Have you or your team ever said:
"We didn't finish the work this sprint. We’re going to split the story so we get credit for the work we already did."
"It’s 90% done, just needs some testing. Let's change it from a 13 point to one point for the next sprint."
"Wow, this is way more than five points. We should have made it a 13."
"We didn't finish these four stories, we’ll just carry them over to the next sprint."
"It's done, it just has to be tested. Let's make a new story just for that and mark this one done."
I hear these and similar statements all the time. Estimating, under normal circumstances, is hard. Then factor in what to do when your estimates were “wrong” and it gets downright messy. These statements are the most common reasons and scenarios I see when people ask about re-estimating work.
Short answer: I don't.
I never re-estimate work that is not completed. It didn’t meet the Definition of Done and it goes back to the product backlog where it can be considered for the next sprint.
The estimate doesn’t change because we started it or it’s harder than we thought, and we don’t get any credit for work that isn’t “Done.”
As a recovering project manager, I really love the simplicity of the Definition of Done (the quality measures required for the product). Like binary is just a series of 1s and 0s, the Definition of Done has only two states, “Done” and “Not Done.”
At the end of the sprint we look at each product backlog item and ask, "Has this met the Definition of Done?" If the answer is yes, it goes to the sprint review. If the answer is no, then it goes back to the product backlog.
"Not Done" is also very precise — the product backlog item is not usable and therefore generates no value. It goes back to the product backlog and I treat it as if no work has been done. It’s in the product backlog and you treat it like any other item in the backlog. It just has the benefit of more “refinement.”
It's a fair question. There are a number of reasons for treating "Not Done" just like any other product backlog item.
Must be usable: The first reason comes straight from the Scrum Guide. "In order to provide value, the Increment must be usable." I don't split a story just to get partial credit. If I could have split it into smaller work and still had it be usable, I should have already done that in refinement. We're focused on outcomes (value), not on output (work completed).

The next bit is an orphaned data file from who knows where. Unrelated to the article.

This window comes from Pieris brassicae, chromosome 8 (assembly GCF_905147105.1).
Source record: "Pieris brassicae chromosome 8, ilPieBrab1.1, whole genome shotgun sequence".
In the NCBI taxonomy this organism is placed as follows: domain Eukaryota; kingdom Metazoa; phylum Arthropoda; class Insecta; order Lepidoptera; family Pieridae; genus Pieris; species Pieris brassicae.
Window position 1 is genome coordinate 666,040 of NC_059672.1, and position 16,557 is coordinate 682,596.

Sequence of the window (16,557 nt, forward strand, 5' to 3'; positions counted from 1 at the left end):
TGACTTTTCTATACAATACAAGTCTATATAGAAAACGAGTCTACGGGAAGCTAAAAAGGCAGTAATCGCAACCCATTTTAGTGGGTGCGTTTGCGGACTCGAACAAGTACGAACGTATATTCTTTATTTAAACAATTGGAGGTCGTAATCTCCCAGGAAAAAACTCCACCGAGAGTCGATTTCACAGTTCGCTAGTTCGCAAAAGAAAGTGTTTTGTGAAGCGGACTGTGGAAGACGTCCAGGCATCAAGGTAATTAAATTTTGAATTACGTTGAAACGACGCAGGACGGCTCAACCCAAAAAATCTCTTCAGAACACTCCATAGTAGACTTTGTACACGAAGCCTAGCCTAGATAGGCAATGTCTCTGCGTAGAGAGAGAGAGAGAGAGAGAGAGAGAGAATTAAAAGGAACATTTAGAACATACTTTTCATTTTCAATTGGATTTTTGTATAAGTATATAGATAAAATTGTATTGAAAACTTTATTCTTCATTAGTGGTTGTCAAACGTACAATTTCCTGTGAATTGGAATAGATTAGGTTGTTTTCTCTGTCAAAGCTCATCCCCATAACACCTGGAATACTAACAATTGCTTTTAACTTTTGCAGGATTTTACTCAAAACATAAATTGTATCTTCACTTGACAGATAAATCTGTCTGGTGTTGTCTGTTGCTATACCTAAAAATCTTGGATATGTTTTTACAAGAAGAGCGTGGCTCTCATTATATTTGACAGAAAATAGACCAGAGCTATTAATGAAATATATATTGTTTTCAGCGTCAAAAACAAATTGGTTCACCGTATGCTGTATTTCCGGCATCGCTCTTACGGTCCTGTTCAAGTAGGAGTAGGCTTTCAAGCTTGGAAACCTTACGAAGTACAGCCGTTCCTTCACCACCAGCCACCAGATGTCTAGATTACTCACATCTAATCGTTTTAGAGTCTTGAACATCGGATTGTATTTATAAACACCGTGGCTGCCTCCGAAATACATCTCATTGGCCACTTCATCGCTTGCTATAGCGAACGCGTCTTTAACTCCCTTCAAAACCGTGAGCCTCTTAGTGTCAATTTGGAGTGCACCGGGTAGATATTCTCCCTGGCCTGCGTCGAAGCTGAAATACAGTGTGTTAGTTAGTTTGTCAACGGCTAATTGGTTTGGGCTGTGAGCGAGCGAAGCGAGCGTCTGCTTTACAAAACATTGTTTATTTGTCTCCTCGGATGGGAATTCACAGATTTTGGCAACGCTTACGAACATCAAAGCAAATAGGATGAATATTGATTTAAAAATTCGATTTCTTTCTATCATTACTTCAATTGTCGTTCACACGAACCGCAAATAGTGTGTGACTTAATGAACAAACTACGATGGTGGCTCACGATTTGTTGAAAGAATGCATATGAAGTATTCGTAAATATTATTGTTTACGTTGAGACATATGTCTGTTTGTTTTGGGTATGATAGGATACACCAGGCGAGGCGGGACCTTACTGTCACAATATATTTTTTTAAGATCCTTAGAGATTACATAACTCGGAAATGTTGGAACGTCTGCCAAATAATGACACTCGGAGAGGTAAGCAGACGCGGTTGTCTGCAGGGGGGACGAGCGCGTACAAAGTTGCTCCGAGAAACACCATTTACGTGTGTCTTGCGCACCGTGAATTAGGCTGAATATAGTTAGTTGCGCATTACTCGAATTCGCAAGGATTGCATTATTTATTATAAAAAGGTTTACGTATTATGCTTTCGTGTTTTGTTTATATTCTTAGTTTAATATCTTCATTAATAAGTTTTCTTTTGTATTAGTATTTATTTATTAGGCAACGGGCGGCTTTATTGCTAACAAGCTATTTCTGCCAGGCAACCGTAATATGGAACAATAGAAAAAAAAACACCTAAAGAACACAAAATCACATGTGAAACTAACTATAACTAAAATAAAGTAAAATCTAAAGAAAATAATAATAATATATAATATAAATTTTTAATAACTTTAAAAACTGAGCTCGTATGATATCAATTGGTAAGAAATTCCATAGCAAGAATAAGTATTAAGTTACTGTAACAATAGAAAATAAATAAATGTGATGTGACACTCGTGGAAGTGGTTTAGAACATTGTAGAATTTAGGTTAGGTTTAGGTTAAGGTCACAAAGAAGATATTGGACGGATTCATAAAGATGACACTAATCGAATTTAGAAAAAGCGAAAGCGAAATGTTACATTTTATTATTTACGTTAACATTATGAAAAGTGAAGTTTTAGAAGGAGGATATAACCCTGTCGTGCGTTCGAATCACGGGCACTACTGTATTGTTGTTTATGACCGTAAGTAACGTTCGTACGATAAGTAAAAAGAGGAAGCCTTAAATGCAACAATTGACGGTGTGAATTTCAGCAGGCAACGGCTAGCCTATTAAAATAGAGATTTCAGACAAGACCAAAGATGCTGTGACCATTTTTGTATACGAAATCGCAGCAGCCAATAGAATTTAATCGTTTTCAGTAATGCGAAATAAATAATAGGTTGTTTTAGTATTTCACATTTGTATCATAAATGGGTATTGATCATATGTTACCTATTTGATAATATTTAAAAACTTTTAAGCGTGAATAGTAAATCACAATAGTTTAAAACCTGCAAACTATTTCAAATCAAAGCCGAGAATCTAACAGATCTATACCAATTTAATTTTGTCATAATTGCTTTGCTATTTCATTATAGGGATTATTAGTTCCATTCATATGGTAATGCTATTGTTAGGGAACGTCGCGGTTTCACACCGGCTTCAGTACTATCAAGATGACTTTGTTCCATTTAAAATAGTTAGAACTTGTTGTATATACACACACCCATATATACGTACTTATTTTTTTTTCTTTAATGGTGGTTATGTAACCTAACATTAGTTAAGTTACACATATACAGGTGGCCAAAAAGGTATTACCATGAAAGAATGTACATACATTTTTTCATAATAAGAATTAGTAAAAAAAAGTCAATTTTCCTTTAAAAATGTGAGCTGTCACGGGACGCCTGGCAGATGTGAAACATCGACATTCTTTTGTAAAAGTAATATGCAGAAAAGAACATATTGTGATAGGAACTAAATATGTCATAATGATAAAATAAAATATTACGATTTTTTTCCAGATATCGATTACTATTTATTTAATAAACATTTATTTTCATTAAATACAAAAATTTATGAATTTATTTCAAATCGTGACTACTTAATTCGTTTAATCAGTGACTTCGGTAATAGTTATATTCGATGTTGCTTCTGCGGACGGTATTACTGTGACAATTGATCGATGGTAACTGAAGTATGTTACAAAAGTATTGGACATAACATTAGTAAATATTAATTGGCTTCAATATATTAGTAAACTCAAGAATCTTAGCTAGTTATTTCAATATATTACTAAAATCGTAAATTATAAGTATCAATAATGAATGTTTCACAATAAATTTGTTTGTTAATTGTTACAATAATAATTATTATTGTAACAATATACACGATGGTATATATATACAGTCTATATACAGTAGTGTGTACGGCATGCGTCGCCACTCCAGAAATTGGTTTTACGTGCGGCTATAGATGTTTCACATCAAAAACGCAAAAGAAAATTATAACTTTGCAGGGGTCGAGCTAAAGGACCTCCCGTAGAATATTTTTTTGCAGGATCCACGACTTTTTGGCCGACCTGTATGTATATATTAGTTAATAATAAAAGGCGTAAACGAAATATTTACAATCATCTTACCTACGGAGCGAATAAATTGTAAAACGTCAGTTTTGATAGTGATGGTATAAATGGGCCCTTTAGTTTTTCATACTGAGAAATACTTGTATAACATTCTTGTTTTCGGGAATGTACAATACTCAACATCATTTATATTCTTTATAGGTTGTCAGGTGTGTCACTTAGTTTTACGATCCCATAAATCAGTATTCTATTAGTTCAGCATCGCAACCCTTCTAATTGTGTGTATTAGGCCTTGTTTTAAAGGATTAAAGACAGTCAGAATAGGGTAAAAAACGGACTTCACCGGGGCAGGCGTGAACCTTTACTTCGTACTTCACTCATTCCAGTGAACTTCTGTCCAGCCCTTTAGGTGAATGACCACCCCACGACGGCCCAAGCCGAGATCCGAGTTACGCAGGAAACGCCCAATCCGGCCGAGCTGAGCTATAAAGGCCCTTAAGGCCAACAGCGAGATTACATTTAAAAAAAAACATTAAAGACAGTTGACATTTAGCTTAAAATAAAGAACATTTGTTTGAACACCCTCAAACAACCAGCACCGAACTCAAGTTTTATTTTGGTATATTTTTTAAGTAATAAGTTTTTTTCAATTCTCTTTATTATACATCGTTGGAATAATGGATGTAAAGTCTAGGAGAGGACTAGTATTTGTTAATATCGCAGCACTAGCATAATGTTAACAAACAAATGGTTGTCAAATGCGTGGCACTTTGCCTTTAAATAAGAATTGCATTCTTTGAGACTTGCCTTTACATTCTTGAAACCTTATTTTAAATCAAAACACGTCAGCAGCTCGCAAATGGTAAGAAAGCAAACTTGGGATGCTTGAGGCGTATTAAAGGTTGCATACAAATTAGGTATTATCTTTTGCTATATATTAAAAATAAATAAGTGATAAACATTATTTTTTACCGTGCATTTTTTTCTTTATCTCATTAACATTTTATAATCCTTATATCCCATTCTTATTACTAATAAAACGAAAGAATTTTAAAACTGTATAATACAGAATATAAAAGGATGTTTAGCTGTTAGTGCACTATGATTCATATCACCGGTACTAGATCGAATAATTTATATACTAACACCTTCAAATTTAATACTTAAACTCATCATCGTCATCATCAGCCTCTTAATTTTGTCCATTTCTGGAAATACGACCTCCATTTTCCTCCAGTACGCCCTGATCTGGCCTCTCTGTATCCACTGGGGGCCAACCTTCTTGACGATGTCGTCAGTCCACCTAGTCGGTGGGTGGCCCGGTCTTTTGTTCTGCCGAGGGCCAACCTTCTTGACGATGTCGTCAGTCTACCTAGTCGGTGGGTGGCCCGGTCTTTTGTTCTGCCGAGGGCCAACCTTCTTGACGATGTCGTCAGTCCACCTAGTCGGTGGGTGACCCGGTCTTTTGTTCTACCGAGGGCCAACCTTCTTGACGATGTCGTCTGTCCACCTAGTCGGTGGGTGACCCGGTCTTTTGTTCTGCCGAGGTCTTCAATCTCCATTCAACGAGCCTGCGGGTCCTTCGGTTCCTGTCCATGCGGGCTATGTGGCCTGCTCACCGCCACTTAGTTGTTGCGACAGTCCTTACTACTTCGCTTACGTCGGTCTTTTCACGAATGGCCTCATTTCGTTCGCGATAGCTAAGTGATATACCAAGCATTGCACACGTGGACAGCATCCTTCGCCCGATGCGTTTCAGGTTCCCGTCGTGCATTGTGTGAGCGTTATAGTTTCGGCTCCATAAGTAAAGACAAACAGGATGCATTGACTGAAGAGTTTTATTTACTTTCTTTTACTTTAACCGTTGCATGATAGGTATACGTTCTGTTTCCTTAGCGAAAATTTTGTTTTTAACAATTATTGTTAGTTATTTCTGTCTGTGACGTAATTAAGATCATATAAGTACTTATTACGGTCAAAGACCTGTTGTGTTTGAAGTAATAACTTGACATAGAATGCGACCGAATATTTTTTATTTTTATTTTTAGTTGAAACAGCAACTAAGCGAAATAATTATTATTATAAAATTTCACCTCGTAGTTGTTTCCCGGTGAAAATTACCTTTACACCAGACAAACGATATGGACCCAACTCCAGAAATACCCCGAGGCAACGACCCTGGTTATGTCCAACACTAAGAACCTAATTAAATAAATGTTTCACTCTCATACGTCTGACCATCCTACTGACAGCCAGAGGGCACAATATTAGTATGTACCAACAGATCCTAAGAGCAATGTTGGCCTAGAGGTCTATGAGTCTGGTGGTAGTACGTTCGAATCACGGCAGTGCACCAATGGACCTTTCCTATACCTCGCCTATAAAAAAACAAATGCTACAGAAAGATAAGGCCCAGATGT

Code rots: I learned this from a wise developer years ago. Even in environments where "production" only changes every six months, the code base can change a lot in even a week's time. When work started on the new login interface, the environments were in X state. At the end of the sprint, the environments were in Y state and when we finally finished the login interface, two sprints later, the environments were in Z state. I've seen work that met the Definition of Done in the previous sprint that crashed the build system because it wasn’t deployed until four weeks later. "It just needs to be tested," is probably up there with "what could go wrong?" in statements that precede disaster.
Don't cut corners: This one is closely related to code rotting. If work isn’t completed in the sprint, I don't pick up in the next sprint like nothing has changed. I take all the tasks and bring them back to To Do. When I take up the work again, I validate all the work again. Not only has the "code rotted," you might have learned something new, have a fresh approach, someone else doing the work. By going back to the beginning, you’re ensuring nothing has been missed and quality remains high.
It all evens out: This comes into play both with work that is "almost done" and work that is "wow, that's a lot bigger than we thought it was.” You are going to get work that carried over from a previous sprint and was one point of effort to finish, and you’re also going to get work that ended up being three times as much work as estimated, and in the long run it all evens out. The law of large numbers basically tells us that the number of over-estimated will even out with the number of underestimated items over time.
Related Article: It’s Not a Target; It’s a Forecast
If it didn't get done in the sprint, take it as an opportunity to look at the work all over again. Start with the acceptance criteria. Is it too broad? Can it be answered in a yes/no question? Look beyond this backlog item at the larger picture. Is the team taking on too much work, was this item dependent on another item, is there a challenge with the Definition of Done?
Finally, take an opportunity to ask the question, “should we still be doing this work?” Every sprint is an opportunity to inspect and adapt. Part of that is looking at everything in the product backlog and asking, “does this still support the product goal?”
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